“FSU has not only given me the opportunity to change my own life, but also the lives of others.”
Recent FSU graduate aims to help the environment by designing energy efficient materials and strengthening government policies
Major: Chemistry and Applied/Computational Mathematics
Ankit Patel came to Florida State University expecting to follow the typical pre-medical school path but soon found many unexpected and new interests along the way that would drive his career goals toward the future.
Patel was drawn to FSU because of the beautiful campus, friendly people and research opportunities for undergraduate students. Entering as a pre-med student, he appreciated the community-oriented goals found in various aspects of student organizations.
“There were ways for me to help those who don’t have the best position in society through primary medical care, which is something I was really interested in,” Patel said.
After learning about the more than 750 recognized student organizations (RSOs) at FSU, he was eager to get involved on campus. He joined Alpha Epsilon Delta, a pre-health honor society that offers opportunities for personal, intellectual and professional development through events like community service, MCAT preparation and guest speakers.
Patel earned more than double the required points to be inducted into Alpha Epsilon Delta and was awarded a scholarship when inducted as a member. He went on to become treasurer of the organization.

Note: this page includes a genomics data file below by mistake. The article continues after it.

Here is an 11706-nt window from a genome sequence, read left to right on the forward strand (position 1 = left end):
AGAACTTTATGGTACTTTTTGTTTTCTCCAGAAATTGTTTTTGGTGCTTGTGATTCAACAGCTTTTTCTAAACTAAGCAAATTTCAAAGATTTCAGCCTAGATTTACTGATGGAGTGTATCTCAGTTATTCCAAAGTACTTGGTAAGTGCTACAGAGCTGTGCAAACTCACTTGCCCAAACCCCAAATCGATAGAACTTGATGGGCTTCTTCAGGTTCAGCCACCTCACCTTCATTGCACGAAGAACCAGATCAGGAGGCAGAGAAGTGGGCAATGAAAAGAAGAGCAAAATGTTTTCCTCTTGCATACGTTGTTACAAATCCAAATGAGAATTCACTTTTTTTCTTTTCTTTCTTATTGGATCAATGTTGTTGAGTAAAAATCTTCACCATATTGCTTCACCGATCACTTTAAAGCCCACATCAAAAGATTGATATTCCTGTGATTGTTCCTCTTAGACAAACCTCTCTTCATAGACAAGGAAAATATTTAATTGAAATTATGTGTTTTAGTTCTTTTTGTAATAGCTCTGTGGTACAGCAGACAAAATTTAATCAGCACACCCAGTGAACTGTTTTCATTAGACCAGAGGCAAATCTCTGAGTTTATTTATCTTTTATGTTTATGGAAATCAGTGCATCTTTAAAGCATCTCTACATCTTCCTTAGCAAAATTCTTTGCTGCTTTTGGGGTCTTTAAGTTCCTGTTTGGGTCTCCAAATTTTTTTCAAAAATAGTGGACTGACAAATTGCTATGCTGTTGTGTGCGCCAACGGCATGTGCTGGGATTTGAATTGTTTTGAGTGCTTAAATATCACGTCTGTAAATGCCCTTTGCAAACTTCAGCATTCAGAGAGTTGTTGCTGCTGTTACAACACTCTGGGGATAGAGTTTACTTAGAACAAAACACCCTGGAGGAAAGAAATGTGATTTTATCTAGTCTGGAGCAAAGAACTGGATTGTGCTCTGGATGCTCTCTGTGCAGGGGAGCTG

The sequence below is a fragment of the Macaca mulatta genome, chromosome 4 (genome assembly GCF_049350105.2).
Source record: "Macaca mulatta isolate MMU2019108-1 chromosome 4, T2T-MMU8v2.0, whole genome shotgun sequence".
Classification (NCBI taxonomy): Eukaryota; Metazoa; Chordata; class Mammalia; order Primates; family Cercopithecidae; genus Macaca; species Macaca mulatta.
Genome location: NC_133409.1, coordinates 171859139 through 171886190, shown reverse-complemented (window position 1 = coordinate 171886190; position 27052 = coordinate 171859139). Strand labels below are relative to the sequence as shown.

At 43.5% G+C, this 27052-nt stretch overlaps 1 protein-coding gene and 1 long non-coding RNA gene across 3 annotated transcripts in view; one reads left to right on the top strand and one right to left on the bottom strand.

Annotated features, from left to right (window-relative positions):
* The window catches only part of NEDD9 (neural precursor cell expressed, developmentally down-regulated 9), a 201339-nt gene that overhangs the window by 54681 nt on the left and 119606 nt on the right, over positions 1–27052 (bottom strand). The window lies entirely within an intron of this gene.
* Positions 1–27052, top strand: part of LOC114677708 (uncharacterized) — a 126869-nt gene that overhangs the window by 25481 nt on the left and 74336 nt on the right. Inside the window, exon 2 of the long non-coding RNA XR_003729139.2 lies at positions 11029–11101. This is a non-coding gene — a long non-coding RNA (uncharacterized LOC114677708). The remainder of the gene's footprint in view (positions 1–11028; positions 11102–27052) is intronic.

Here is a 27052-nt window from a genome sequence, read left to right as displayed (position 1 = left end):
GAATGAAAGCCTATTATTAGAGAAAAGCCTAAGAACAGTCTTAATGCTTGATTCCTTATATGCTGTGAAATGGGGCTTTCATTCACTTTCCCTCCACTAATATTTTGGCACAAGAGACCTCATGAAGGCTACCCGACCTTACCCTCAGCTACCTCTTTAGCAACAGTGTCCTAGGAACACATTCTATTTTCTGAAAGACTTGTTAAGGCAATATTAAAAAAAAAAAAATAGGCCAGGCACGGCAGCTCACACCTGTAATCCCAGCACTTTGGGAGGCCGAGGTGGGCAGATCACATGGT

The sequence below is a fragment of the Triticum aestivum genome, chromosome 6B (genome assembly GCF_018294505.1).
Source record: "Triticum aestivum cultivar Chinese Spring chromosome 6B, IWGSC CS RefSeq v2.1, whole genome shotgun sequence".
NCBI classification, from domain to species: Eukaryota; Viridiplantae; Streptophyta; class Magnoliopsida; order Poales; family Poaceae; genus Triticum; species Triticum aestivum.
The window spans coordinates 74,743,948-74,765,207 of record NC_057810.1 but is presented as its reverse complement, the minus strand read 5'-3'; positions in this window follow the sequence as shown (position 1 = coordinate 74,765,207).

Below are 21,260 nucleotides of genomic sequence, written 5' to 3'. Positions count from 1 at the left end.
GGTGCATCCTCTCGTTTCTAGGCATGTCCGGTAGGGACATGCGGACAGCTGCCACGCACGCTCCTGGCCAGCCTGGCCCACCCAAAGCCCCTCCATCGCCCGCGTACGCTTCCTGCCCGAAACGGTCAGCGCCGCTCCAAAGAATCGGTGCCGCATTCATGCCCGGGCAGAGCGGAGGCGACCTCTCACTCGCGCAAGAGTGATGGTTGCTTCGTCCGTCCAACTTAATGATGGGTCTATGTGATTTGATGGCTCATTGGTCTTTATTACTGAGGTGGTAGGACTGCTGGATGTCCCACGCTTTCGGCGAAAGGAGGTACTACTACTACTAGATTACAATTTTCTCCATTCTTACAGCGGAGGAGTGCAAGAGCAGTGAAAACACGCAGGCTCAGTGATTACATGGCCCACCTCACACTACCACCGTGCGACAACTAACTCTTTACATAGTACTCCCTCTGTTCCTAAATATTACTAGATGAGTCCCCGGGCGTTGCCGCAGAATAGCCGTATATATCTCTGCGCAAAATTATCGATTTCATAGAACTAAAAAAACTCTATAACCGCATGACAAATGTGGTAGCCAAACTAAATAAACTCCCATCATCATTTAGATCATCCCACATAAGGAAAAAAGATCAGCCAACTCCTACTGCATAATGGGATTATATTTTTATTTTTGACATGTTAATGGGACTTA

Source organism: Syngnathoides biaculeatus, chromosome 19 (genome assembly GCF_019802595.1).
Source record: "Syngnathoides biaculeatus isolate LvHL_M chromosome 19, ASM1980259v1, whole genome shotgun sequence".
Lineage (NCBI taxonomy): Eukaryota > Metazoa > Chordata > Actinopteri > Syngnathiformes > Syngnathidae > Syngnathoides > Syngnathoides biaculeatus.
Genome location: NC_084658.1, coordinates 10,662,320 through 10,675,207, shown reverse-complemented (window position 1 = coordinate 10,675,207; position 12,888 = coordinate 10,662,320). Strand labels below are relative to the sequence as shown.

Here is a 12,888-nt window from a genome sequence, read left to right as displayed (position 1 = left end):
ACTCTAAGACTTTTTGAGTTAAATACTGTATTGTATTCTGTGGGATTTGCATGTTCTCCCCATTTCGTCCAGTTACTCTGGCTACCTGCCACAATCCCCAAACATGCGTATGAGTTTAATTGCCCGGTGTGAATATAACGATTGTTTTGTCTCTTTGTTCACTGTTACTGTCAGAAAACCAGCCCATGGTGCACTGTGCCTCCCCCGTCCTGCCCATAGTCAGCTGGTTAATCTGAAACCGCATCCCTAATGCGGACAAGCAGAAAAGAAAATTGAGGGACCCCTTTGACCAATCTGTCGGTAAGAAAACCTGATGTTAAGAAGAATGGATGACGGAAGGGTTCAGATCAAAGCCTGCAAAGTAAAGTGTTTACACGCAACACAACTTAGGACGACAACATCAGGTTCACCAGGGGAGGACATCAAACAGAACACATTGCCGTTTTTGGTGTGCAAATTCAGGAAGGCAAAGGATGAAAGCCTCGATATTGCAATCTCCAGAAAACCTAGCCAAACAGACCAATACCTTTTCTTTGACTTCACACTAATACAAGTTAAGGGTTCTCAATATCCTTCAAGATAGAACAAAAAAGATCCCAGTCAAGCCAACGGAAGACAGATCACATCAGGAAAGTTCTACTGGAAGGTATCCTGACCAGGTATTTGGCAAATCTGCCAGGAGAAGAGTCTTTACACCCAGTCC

He also joined a research lab during the spring of his freshman year, where he synthesized nanoparticles to map cellular structure and function through dye quenching, using a model called nanometer surface energy transfer (NSET).
As he progressed through his first-year coursework, Patel found that, despite making the dean’s list, he wasn’t enjoying or interested in his pre-med classes like he had anticipated.
To decide if pre-med was still the area he wanted to pursue, Patel enrolled in an emergency medical technician (EMT-B) course during the summer before his sophomore year. While he did receive his emergency medical responder certification in this course, he said the experience also allowed him to realize he wanted to change his career path.
“The undergraduate research I became involved with really motivated me to do something I’m passionate about and pursue research that developed and improved certain aspects of daily life,” Patel said. “I discovered I was more interested in the physical aspect of chemistry than its biological counterpart. So, I decided to change my path — and that’s more than OK.”
Patel changed his major from biochemistry to chemistry, and later even added a second major in applied/computational mathematics. Following his sophomore year, he decided to join FSU’s Air Force ROTC program (AFROTC) to explore the idea of later conducting research in the Air Force.
“I was atypical – most cadets join the program as a freshman or sophomore and I joined as a junior,” he said. “But, as soon as I joined, I loved the program and I loved the people. They were very disciplined and team-oriented which was something that really resonated with me.”